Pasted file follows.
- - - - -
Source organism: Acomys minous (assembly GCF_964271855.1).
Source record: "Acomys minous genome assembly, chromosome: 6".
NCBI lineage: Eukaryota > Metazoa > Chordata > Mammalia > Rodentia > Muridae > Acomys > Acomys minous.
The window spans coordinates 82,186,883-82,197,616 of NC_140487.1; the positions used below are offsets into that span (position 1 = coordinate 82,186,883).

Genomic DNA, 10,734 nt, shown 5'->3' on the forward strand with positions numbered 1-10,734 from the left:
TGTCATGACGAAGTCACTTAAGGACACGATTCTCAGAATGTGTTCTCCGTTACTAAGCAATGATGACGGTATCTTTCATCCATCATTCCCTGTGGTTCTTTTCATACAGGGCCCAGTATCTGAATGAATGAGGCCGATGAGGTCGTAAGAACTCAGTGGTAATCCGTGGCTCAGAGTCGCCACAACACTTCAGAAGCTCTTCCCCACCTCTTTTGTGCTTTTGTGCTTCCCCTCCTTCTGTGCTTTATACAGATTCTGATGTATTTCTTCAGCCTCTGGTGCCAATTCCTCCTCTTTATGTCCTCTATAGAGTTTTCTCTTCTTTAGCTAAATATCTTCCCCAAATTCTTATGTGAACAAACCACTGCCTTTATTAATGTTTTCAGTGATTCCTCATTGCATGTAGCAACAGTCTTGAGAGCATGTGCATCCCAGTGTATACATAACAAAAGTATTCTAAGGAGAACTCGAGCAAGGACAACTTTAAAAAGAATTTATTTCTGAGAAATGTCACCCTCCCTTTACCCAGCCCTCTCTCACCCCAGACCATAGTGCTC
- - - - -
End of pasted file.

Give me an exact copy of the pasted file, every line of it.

Source organism: Acomys minous (assembly GCF_964271855.1).
Source record: "Acomys minous genome assembly, chromosome: 6".
NCBI lineage: Eukaryota > Metazoa > Chordata > Mammalia > Rodentia > Muridae > Acomys > Acomys minous.
The window spans coordinates 82,186,883-82,197,616 of NC_140487.1; the positions used below are offsets into that span (position 1 = coordinate 82,186,883).

Genomic DNA, 10,734 nt, shown 5'->3' on the forward strand with positions numbered 1-10,734 from the left:
TGTCATGACGAAGTCACTTAAGGACACGATTCTCAGAATGTGTTCTCCGTTACTAAGCAATGATGACGGTATCTTTCATCCATCATTCCCTGTGGTTCTTTTCATACAGGGCCCAGTATCTGAATGAATGAGGCCGATGAGGTCGTAAGAACTCAGTGGTAATCCGTGGCTCAGAGTCGCCACAACACTTCAGAAGCTCTTCCCCACCTCTTTTGTGCTTTTGTGCTTCCCCTCCTTCTGTGCTTTATACAGATTCTGATGTATTTCTTCAGCCTCTGGTGCCAATTCCTCCTCTTTATGTCCTCTATAGAGTTTTCTCTTCTTTAGCTAAATATCTTCCCCAAATTCTTATGTGAACAAACCACTGCCTTTATTAATGTTTTCAGTGATTCCTCATTGCATGTAGCAACAGTCTTGAGAGCATGTGCATCCCAGTGTATACATAACAAAAGTATTCTAAGGAGAACTCGAGCAAGGACAACTTTAAAAAGAATTTATTTCTGAGAAATGTCACCCTCCCTTTACCCAGCCCTCTCTCACCCCAGACCATAGTGCTC